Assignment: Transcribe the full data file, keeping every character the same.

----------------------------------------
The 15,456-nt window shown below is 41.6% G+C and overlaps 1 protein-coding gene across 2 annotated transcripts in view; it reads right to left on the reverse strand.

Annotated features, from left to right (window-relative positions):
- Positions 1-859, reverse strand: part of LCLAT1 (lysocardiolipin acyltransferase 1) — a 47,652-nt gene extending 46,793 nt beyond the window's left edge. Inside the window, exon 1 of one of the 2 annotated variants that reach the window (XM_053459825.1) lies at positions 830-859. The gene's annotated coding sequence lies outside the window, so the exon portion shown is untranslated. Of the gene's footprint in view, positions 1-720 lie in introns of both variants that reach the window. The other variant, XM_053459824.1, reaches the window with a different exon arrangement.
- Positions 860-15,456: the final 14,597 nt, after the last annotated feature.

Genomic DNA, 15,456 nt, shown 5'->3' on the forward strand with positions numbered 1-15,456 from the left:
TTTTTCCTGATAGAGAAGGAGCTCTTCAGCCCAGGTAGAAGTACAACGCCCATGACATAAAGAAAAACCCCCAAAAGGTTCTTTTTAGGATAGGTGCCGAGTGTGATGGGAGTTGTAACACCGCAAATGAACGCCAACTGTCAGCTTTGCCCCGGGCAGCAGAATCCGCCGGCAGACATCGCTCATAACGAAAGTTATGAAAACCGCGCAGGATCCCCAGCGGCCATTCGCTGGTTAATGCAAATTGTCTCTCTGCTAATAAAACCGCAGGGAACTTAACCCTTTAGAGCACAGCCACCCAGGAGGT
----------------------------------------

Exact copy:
The 15,456-nt window shown below is 41.6% G+C and overlaps 1 protein-coding gene across 2 annotated transcripts in view; it reads right to left on the reverse strand.

Annotated features, from left to right (window-relative positions):
- Positions 1-859, reverse strand: part of LCLAT1 (lysocardiolipin acyltransferase 1) — a 47,652-nt gene extending 46,793 nt beyond the window's left edge. Inside the window, exon 1 of one of the 2 annotated variants that reach the window (XM_053459825.1) lies at positions 830-859. The gene's annotated coding sequence lies outside the window, so the exon portion shown is untranslated. Of the gene's footprint in view, positions 1-720 lie in introns of both variants that reach the window. The other variant, XM_053459824.1, reaches the window with a different exon arrangement.
- Positions 860-15,456: the final 14,597 nt, after the last annotated feature.

Genomic DNA, 15,456 nt, shown 5'->3' on the forward strand with positions numbered 1-15,456 from the left:
TTTTTCCTGATAGAGAAGGAGCTCTTCAGCCCAGGTAGAAGTACAACGCCCATGACATAAAGAAAAACCCCCAAAAGGTTCTTTTTAGGATAGGTGCCGAGTGTGATGGGAGTTGTAACACCGCAAATGAACGCCAACTGTCAGCTTTGCCCCGGGCAGCAGAATCCGCCGGCAGACATCGCTCATAACGAAAGTTATGAAAACCGCGCAGGATCCCCAGCGGCCATTCGCTGGTTAATGCAAATTGTCTCTCTGCTAATAAAACCGCAGGGAACTTAACCCTTTAGAGCACAGCCACCCAGGAGGT